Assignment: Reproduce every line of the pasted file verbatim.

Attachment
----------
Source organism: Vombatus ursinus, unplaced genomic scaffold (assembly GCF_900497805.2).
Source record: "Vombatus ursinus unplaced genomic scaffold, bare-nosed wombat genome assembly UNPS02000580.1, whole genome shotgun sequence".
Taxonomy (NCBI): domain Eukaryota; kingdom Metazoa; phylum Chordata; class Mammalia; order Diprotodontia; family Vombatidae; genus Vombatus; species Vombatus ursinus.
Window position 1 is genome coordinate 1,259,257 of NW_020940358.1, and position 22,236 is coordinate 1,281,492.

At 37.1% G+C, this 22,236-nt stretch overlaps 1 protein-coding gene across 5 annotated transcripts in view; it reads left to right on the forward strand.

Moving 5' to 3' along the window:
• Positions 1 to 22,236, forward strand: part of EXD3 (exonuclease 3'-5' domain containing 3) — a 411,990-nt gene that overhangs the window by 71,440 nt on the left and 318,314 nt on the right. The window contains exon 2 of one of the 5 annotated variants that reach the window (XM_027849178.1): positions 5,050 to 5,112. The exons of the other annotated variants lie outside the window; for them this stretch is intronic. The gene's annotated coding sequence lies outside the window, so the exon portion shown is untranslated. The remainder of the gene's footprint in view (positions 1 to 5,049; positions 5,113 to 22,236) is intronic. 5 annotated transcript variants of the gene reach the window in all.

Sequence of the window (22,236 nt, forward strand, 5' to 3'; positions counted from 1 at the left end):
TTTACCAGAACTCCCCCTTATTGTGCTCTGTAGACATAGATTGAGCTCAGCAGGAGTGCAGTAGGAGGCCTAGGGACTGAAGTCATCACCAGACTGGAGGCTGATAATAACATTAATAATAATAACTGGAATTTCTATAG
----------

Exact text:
Source organism: Vombatus ursinus, unplaced genomic scaffold (assembly GCF_900497805.2).
Source record: "Vombatus ursinus unplaced genomic scaffold, bare-nosed wombat genome assembly UNPS02000580.1, whole genome shotgun sequence".
Taxonomy (NCBI): domain Eukaryota; kingdom Metazoa; phylum Chordata; class Mammalia; order Diprotodontia; family Vombatidae; genus Vombatus; species Vombatus ursinus.
Window position 1 is genome coordinate 1,259,257 of NW_020940358.1, and position 22,236 is coordinate 1,281,492.

At 37.1% G+C, this 22,236-nt stretch overlaps 1 protein-coding gene across 5 annotated transcripts in view; it reads left to right on the forward strand.

Moving 5' to 3' along the window:
• Positions 1 to 22,236, forward strand: part of EXD3 (exonuclease 3'-5' domain containing 3) — a 411,990-nt gene that overhangs the window by 71,440 nt on the left and 318,314 nt on the right. The window contains exon 2 of one of the 5 annotated variants that reach the window (XM_027849178.1): positions 5,050 to 5,112. The exons of the other annotated variants lie outside the window; for them this stretch is intronic. The gene's annotated coding sequence lies outside the window, so the exon portion shown is untranslated. The remainder of the gene's footprint in view (positions 1 to 5,049; positions 5,113 to 22,236) is intronic. 5 annotated transcript variants of the gene reach the window in all.

Sequence of the window (22,236 nt, forward strand, 5' to 3'; positions counted from 1 at the left end):
TTTACCAGAACTCCCCCTTATTGTGCTCTGTAGACATAGATTGAGCTCAGCAGGAGTGCAGTAGGAGGCCTAGGGACTGAAGTCATCACCAGACTGGAGGCTGATAATAACATTAATAATAATAACTGGAATTTCTATAG